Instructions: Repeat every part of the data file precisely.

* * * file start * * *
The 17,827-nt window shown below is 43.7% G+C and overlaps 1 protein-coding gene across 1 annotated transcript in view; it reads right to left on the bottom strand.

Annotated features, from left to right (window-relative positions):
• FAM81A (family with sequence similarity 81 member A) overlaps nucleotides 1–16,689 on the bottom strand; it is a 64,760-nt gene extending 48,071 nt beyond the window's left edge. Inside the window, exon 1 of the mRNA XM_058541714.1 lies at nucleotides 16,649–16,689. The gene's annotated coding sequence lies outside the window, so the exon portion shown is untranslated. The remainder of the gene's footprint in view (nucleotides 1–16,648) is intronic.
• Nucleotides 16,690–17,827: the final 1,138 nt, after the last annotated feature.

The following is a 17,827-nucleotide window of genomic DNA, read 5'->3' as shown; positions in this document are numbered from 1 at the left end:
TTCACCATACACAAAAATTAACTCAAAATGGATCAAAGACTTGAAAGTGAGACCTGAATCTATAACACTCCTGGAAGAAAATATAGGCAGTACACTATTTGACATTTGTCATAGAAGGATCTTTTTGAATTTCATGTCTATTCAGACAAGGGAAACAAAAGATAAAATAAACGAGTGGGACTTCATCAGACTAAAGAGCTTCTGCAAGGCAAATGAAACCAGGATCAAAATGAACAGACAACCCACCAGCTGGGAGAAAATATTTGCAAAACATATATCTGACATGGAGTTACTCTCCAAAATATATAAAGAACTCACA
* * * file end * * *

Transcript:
The 17,827-nt window shown below is 43.7% G+C and overlaps 1 protein-coding gene across 1 annotated transcript in view; it reads right to left on the bottom strand.

Annotated features, from left to right (window-relative positions):
• FAM81A (family with sequence similarity 81 member A) overlaps nucleotides 1–16,689 on the bottom strand; it is a 64,760-nt gene extending 48,071 nt beyond the window's left edge. Inside the window, exon 1 of the mRNA XM_058541714.1 lies at nucleotides 16,649–16,689. The gene's annotated coding sequence lies outside the window, so the exon portion shown is untranslated. The remainder of the gene's footprint in view (nucleotides 1–16,648) is intronic.
• Nucleotides 16,690–17,827: the final 1,138 nt, after the last annotated feature.

The following is a 17,827-nucleotide window of genomic DNA, read 5'->3' as shown; positions in this document are numbered from 1 at the left end:
TTCACCATACACAAAAATTAACTCAAAATGGATCAAAGACTTGAAAGTGAGACCTGAATCTATAACACTCCTGGAAGAAAATATAGGCAGTACACTATTTGACATTTGTCATAGAAGGATCTTTTTGAATTTCATGTCTATTCAGACAAGGGAAACAAAAGATAAAATAAACGAGTGGGACTTCATCAGACTAAAGAGCTTCTGCAAGGCAAATGAAACCAGGATCAAAATGAACAGACAACCCACCAGCTGGGAGAAAATATTTGCAAAACATATATCTGACATGGAGTTACTCTCCAAAATATATAAAGAACTCACA